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Old and New Edinburgh Vol. III


20 OLD AND NEW EDINBURGH. [Canangate. ~ ~~ ~ ~~ ~~~ ~ house of the burgh. It was established by subscription, and opened for the reception of the poor in 1761, the expense being defrayed by collections at the church doors and voluntary contributions, without any assessment whatever ; and in those days the managers were chosen annually from the public ~ ~~ ~ ~~ ~ ~ at the foot of Monroe?s Close, and bore, till within the last few years, the appearance of those partly quadrangular manor-houses so common in Scotland during the seventeenth century. It became greatly altered after being brought into juxtaposition with the prosaic details of the Panmure Iron TOLBOOTH WND. societies of the Canongate. The city plan of 1647 shows but seven houses within the gate, on the west side of the Wynd, and open gardens on the other, eastward nearly to the Water Gate. Panmure Close, the third alley to the eastwxd- I one with a good entrance, and generally more I pleasant than most of those narrow old streets-is so named from its having been the access to Panmure House, an ancient mansion, which still remains ; I Foundry, but it formed the town residence of the Earls of Panmure, the fourth of whom, James, who distinguished himself as a volunteer at the siege of Luxemburg, and was Privy Councillor to James VII., a bitter opponent of the Union, lost his title and estates aRer the battle of Sheriffmuir, and died, an exile, in Paris. His nephew, William Maule, who served in the Scots Guards at Dettingen and Fontenoy, obtained an Irish peerage in 1743 as Earl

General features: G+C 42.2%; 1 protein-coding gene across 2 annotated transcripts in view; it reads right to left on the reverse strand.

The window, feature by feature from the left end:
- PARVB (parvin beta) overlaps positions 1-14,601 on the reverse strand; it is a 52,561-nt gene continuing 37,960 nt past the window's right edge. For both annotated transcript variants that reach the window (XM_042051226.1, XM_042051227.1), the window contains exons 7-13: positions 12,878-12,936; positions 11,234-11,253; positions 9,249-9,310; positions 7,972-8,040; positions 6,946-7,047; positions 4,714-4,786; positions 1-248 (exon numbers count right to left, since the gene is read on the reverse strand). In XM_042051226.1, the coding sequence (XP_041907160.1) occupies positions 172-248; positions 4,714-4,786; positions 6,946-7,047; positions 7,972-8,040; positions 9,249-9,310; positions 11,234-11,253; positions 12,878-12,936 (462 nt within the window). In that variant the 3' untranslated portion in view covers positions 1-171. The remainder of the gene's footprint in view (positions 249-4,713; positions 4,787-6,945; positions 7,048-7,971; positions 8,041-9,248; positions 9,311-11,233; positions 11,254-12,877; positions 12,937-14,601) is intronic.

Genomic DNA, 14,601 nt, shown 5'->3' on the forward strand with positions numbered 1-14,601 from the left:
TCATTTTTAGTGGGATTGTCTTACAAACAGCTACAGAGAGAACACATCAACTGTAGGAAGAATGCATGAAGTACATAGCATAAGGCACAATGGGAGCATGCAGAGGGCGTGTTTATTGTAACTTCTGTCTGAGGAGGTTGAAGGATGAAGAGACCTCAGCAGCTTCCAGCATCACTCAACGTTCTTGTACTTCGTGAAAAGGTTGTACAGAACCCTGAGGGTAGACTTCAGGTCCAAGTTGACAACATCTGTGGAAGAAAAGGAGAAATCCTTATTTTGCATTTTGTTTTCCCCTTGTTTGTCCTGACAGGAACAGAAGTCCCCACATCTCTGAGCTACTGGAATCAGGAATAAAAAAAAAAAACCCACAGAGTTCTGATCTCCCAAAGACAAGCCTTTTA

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cyloagate.1 HANNAH ROBERTSON. 21 of stone with a Panmure of Forth, and was the last who possessed this house, in which he was resident in the middle of the last century, and was succeeded in it by the Countess of Aberdeen. From 1778 till his death, in 1790, it formed the residence of Adam Smith, author of ? The Wealth of Nations,? after he came to Edinburgh as Commissioner of the Customs, an appointment obtained by the friendship of the Duke of Buccleuch. A few days before his death, at Panmure House, he gave orders to destroy all his mandscripts except some detached essays, which were afterwards published by his executors, Drs. Joseph Black and Janies Hutton, and his library, a valuable one, he left to his nephew, Lord Reston. From that old mansion the philosopher was borne to his grave in an obscure nook of the Canongate churchyard. During the - last years of his blameless life his bachelor household had been managed by a female cousin, Miss Jeanie Douglas, who acquired a great control ? had attained her From her published memoir-which, after its first appearance in 1792, reached a tenth edition in 1806, and was printed by James Tod in Forrester?s Wynd-and from other sources, we learn that she was the widow of Robert Robertson, a merchant in Perth, and was the daughter of a burgess named George Swan, son of Charles 11. and Dorothea Helena, daughter of John Kirkhoven, Dutch baron of Ruppa, the beautiful Countess of Derby, who had an intrigue with the king during the protracted absence of her husband in Holland, Charles, eighth earl, who died in 1672 without heirs. According to her narrative, the child was given to nurse to the wife of Swan, a gunner at Windsor, a woman whose brother, Bartholomew Gibson, was the king?s farrier at Edinburgh; and it would further appear that the latter obtained on trust for George Swan, from Charles 11. or his brother the Duke of York, a grant of lands in New Jersey, where Gibson?s son died about 1750, as would over him. At the end of Panmure Close was the mansion of John Hunter, a wealthy burgess, who was Treasurer of the Canongate in 1568, and who built it in 1565, when Mary was on the throne. Wilson refers to it as the earliest private edifice in the burgh, and says ?it consists, like other buildings of the period, of a lower erection forestair leading to the first floor, and an ornamental turnpike within, affording access to the upper chambers. At the top of a very steep wooden stair, constructed alongside of the latter, a very rich specimen of carved oak panelling remains in good preservation, adorned with the Scottish lion, displayed within a broad wreath and surrounded by a variety of ornaments. The doorway of the inner turnpike bears on the sculptured lintel the initials I. H., a shield charged with a chevron, and a hunting horn in base, and the date 1565.? It bore also a comb with six teeth. It was demolished in August, 1853. A little lower down are Big and Little Lochend Closes, which join each other near the bottom and TU into the north back of the Canongate. In the former are some good houses, but of no great antiquity. One of these was occupied by Mr. Gordon of Carlton in 1784; and in the other, during the close of the last and first years of the present century, there resided a remarkable old lady, named Mrs Hannah Robertson, who was well known in her time as a reputed grand-daughter of Charles 11. appear from a notice in the Lndon ChronicZe for 1771. Be all this as it may, the old lady referred to was a great favourite with all those of Jacobite proclivities, and at the dinners of the Jacobite Club always sat on the right hand of the president, till her death, which occurred in Little Lochend Close in 1808, when she eighty-fourth year, and a vast - . . . concourse attended her funeral, which took place in the Friends? burial-place at the Pleasance. Unusually tall in stature, and beautiful even in old age, her figure, with black velvet capuchin and cane, was long familiar in the streets of Edinburgh. From a passage in the ?Edinburgh Historical Register? for 1791-2, she would appear to have been a futile applicant for a pension to the Lords of the Treasury, though she had many powerful friends, including the Duchess of Gordon and the Countess of Northesk, to whom she dedicated a book named ?? The Lady?s School of Arts.? One of the most picturesque and interesting houses in the Canongate is one situated in what was called Davidson?s Close, the old ?White Horse Hostel,? on a dormer window of which is the date 1603. It was known as the ?White Horse? a century and more before the accession of the House of Hanover, and is traditionally said to have taken its name from a favourite white palfrey when the range of stables that form its basement had been occupied as the royal mews. The adjacent Water Gate took its name from a great